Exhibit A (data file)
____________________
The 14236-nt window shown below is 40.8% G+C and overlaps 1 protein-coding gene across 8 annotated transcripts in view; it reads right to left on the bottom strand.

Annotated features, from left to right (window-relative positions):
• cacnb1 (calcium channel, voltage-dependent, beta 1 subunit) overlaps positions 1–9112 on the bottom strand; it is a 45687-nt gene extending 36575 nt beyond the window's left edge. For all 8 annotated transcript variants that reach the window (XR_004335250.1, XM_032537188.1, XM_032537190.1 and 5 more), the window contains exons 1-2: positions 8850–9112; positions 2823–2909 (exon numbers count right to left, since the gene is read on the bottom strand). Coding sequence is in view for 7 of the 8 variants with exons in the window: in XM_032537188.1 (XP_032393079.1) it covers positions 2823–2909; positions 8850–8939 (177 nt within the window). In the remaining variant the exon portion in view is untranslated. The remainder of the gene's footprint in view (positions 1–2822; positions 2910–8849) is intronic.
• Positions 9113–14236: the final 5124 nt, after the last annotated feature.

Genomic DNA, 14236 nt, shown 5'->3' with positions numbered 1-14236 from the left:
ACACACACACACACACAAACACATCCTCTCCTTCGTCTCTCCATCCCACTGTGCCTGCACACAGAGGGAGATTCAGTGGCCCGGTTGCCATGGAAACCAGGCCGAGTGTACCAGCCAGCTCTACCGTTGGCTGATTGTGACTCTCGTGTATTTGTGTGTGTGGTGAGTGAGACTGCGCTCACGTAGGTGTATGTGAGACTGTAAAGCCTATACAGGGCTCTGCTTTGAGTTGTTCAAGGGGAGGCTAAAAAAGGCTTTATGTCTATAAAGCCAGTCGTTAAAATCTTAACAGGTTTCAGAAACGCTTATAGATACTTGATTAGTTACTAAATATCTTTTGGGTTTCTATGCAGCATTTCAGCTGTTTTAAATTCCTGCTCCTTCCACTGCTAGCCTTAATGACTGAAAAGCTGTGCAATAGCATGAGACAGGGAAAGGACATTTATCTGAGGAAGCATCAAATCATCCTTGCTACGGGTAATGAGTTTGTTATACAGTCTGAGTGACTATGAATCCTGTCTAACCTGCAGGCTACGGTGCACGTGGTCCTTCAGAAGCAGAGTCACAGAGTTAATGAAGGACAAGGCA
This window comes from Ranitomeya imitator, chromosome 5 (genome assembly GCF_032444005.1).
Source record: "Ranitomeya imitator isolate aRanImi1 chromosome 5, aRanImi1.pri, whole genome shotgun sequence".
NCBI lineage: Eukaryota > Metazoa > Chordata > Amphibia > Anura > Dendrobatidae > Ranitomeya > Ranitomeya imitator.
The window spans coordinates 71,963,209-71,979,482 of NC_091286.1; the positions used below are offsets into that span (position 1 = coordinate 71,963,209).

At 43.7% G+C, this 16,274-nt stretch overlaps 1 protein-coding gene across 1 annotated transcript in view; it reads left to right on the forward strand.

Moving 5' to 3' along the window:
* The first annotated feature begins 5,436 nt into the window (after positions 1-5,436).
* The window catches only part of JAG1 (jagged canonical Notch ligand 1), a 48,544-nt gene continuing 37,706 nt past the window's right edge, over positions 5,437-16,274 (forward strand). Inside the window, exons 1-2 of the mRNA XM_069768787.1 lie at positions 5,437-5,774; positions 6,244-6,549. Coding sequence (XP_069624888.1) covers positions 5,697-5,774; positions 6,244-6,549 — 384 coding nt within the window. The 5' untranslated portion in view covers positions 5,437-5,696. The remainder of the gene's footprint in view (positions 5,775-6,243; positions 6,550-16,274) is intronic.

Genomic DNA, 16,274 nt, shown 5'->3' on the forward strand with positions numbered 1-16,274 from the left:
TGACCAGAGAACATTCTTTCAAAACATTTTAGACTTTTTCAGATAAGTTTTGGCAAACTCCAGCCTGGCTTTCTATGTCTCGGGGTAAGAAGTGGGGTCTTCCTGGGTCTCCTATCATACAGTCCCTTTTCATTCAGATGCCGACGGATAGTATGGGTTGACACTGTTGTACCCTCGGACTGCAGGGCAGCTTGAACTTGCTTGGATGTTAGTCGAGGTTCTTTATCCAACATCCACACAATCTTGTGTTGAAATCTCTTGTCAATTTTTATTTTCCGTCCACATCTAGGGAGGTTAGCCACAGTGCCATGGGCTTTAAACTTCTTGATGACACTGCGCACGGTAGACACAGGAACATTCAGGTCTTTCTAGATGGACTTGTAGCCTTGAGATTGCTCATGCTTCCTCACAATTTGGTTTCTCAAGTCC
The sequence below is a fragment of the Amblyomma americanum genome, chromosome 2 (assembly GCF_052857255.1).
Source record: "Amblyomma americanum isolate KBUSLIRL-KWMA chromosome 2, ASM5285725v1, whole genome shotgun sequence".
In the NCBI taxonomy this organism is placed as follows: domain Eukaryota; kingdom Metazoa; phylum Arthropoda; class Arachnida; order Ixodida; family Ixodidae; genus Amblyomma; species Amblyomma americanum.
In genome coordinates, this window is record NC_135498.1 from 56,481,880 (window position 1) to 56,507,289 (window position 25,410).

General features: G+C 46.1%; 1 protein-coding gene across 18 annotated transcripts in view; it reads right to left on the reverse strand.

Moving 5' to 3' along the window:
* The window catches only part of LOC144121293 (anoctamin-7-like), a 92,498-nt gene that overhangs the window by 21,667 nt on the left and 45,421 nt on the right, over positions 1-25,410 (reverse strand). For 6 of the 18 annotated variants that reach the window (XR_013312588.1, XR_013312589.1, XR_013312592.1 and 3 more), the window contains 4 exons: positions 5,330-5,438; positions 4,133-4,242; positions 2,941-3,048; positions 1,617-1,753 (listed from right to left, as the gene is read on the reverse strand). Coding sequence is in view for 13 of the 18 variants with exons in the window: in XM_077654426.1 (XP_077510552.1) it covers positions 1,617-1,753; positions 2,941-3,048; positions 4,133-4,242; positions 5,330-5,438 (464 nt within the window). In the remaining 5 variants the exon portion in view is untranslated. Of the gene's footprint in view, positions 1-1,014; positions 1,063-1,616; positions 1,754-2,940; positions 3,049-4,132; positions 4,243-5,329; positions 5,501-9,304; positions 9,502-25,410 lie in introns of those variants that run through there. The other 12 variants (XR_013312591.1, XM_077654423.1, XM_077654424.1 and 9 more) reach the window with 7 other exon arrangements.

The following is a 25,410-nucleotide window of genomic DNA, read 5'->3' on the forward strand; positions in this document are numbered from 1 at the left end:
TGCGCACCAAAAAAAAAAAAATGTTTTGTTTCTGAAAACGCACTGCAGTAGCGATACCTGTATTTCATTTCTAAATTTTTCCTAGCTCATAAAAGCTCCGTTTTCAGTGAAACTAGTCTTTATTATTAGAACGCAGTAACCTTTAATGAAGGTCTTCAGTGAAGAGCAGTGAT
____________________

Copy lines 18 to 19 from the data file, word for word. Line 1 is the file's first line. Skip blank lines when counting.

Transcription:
Source record: "Amblyomma americanum isolate KBUSLIRL-KWMA chromosome 2, ASM5285725v1, whole genome shotgun sequence".
In the NCBI taxonomy this organism is placed as follows: domain Eukaryota; kingdom Metazoa; phylum Arthropoda; class Arachnida; order Ixodida; family Ixodidae; genus Amblyomma; species Amblyomma americanum.